Friday, January 3, 2014

Pre-Code Parade: THE SHIP FROM SHANGHAI (1930)

It looks like it should have been a Lon Chaney vehicle and it nearly was. Under the title of "Ordeal" it was announced as Chaney's next film for Metro-Goldwyn-Mayer in the summer of 1929, but by August, when production began on a ship wired for sound -- it was hyped in early 1930 as the first all-talking picture filmed at sea -- Louis Wolheim had been signed for the lead role as the film's heavy. Wolheim is known today just about entirely for the next film he made, All Quiet on the Western Front, but he'd had a solid career in silents as a grotesque sort of he-man. The role has Chaney written all over it: a brute with a fragile psyche who longs to turn the tables on his betters. You can see how it had been meant to develop Chaney as a man of a thousand voices, since Ted the Steward must be obsequious toward the passengers on the yacht he serves, but is mockingly vulgar while gossiping with the dumb Swedish cook, and later raves through delusions of grandeur ("I'm a kind of god!") when he takes control of the crippled ship after a storm. In the end, like many a Chaney character, Ted really longs for the authentic love of a woman, but the villain of The Ship From Shanghai does nothing whatsoever to earn it. I don't know whether Chaney was reassigned by the studio or turned the part down himself, but I suspect that he would have seen that there was nothing sympathetic about Ted, the role leaving him no opportunity to play for pathos as he liked.

Compared to some Chaney films, Ship strikes a modern note by treating Ted as a psychologically sick man. When a dowager passenger diagnoses him as a paranoiac with a "king complex," we sense from cues that Wolheim has given us that she's on to the truth. Resentful of his subservient status, Ted gloats over every petty victory he can claim over his employers, celebrating wildly, with the dumb cook as his audience, when one of the passengers promises to be more careful about leaving cigarette ashes on dinner plates. Rather than tragic, Ted is just plain crazy, as the climax proves. He has tricked the rest of the mutinous crew, except for the cook, to abandon ship so he can make the rich passengers his private playthings. His most coveted plaything is Dorothy (Kay Johnson), whom he coaxes into a private dinner (and more) with a promise to spare the rest of the passengers. She is compliant but cold, and that won't do. Ted wants real passion from her, and it comes in the form of scorn as she calls him a madman and a loser. Improbably, this outburst breaks him. He races toward a mirror and starts yelling at himself, finally smashing the glass with his fists while crying, "They've beaten me!" At last he runs on deck and throws himself to the sharks. Wolheim gives the thankless part everything he's got but it probably didn't boost his chances to be the Next Lon Chaney when the first one died later in 1930. As it happened, Wolheim himself didn't long outlive his real triumph in All Quiet. Like Chaney, he was a cancer victim, dying just a year later.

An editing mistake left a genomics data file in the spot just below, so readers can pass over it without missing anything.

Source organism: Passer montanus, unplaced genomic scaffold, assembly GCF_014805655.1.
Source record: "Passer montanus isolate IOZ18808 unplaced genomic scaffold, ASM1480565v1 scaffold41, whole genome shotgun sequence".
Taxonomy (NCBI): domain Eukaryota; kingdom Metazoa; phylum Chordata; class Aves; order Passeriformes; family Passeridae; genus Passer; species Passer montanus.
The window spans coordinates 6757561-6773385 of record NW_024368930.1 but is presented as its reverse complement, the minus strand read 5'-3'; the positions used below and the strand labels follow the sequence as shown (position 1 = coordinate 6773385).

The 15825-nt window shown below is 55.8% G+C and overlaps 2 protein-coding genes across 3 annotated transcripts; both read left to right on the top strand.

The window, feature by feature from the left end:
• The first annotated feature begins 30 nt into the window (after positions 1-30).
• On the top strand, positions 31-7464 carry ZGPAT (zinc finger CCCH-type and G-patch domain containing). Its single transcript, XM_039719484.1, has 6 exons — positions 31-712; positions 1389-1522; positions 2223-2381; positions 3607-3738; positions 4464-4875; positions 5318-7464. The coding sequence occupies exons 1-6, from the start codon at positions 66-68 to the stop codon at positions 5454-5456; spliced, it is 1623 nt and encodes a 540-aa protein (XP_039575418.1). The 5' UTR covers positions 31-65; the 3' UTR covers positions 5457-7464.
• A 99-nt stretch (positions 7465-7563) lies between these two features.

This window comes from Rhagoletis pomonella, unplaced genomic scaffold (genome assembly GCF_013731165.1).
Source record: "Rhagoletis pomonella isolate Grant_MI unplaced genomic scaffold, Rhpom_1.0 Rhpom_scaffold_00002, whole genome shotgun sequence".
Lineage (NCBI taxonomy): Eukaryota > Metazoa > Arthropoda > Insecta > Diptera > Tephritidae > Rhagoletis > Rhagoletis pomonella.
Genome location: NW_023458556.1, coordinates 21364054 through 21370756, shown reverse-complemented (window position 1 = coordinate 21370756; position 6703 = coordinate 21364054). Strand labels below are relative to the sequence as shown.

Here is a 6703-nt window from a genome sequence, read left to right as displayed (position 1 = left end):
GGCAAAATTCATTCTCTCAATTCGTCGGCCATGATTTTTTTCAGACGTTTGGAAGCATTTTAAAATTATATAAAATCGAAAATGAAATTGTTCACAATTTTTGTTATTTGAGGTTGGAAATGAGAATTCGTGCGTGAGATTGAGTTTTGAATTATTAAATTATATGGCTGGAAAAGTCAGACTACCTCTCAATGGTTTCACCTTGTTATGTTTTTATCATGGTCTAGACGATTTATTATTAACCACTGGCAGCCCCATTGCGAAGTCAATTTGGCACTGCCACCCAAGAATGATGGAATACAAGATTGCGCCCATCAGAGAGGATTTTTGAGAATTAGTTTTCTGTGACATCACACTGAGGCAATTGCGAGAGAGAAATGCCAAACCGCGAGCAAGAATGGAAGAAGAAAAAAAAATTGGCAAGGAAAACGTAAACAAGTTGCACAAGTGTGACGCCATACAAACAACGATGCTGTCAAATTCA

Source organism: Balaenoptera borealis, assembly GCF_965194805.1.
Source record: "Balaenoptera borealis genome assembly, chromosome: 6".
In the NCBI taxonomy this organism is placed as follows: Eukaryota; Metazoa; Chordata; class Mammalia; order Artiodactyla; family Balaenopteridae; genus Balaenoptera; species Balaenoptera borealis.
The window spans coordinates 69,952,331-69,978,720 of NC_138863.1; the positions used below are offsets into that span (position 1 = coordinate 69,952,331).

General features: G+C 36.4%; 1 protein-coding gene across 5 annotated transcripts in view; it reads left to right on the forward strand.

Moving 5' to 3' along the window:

Some people's first thought on seeing Ship From Shanghai might not be "Why isn't Lon Chaney in this?" but "Did Spielberg see it?" That's because it opens in the title town with a Chinese jazz band performing "Singing in the Rain." It put me in mind of Indiana Jones and the Temple of Doom, and at its best Ship has the authentic pulp feel that Temple of Doom strives to emulate.Wolheim's on that same wavelength, and so's Ivan Linov as the big, dumb Swede ("I been think so" is his catchphrase), but the good guys let the film down. The problem is, these seagoing swells pretty much are how Ted sees them: a pack of upper-class twits, none of whom ever really earns audience sympathy. But at the same time, Ted's too obviously a lunatic for people to identify with his class warfare, so it's hard to imagine audiences having a rooting interest in any of the characters. Charles Brabin (Beast of the City, Mask of Fu Manchu) directs efficiently and atmospherically, if not innovatively, but he can't do anything with the climactic confrontation but show Wolheim and Johnson screaming at each other monotonously. Maybe Chaney and Tod Browning behind the camera could have whipped this material into shape, but it was not to be. The best you can say about the film we have is that it illustrates the potential that might have been realized by other hands and other faces.

3 comments:

Van Ramsey said...

I LOVE pre-code talkies, especially Warners/First National Vitaphones. I recorded this film from TCM and haven't watched it to the end yet, but I got a kick out of one line...early in the movie when Ted is describing his disdain for the wealthy passengers to the cook, it sure sounds like he says "They f**k like cats!" Major victory for the writers if that line did, in fact, sneak through.

Jeff Conner said...

I was so wanted to see this film, but my DVR erased it! I have been reading the book the film is based on and it's great. Does anyone have the film? Argh!

Samuel Wilson said...

Jeff, you're in luck. TCM is running it again on March 28 at 1:45pm EST as part of a birthday tribute to Louis Wolheim.

Van, I don't remember that line but I may watch again on the 28th to see if I catch it.